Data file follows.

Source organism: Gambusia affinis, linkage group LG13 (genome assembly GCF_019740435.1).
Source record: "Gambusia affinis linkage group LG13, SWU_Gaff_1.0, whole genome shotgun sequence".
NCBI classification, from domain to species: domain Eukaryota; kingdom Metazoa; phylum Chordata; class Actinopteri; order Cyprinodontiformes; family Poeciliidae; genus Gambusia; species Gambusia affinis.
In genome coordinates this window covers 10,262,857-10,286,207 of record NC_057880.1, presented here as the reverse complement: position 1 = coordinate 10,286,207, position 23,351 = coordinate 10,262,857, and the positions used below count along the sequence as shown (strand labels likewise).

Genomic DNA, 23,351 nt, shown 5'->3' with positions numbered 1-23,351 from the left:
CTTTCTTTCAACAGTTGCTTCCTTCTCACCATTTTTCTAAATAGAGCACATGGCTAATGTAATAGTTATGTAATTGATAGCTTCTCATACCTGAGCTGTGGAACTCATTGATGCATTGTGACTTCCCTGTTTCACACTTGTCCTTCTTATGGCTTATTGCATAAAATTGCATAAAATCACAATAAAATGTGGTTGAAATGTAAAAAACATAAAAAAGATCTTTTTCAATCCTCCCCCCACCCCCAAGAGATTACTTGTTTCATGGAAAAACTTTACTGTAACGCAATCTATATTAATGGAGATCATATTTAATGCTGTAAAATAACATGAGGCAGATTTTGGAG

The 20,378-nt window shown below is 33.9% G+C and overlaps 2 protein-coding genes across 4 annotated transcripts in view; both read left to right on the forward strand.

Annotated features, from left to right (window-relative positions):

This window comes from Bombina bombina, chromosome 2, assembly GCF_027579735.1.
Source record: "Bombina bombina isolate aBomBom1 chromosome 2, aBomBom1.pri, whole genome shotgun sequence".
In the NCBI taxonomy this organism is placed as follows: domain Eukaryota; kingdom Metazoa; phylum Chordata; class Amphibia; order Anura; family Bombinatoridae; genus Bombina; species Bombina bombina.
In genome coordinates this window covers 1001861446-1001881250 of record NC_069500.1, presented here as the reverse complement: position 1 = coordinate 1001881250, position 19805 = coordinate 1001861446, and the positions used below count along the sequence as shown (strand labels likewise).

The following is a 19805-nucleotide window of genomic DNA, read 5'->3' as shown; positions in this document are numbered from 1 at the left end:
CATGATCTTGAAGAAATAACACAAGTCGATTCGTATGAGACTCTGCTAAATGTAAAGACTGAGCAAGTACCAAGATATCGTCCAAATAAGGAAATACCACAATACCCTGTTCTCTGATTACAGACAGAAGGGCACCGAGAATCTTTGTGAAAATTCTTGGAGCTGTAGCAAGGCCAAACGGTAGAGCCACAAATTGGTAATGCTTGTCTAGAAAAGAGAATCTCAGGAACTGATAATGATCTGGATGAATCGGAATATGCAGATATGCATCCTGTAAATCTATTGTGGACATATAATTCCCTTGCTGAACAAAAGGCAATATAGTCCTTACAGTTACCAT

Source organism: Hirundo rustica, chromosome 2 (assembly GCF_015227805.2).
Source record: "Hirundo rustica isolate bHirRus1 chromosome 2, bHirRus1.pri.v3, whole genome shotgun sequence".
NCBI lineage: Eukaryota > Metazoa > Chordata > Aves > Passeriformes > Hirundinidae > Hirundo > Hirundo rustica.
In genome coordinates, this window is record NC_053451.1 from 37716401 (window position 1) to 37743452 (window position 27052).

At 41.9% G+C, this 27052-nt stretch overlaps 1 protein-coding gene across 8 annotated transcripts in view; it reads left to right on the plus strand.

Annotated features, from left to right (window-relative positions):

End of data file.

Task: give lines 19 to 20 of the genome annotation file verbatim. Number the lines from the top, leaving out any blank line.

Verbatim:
At 41.9% G+C, this 27052-nt stretch overlaps 1 protein-coding gene across 8 annotated transcripts in view; it reads left to right on the plus strand.

Annotated features, from left to right (window-relative positions):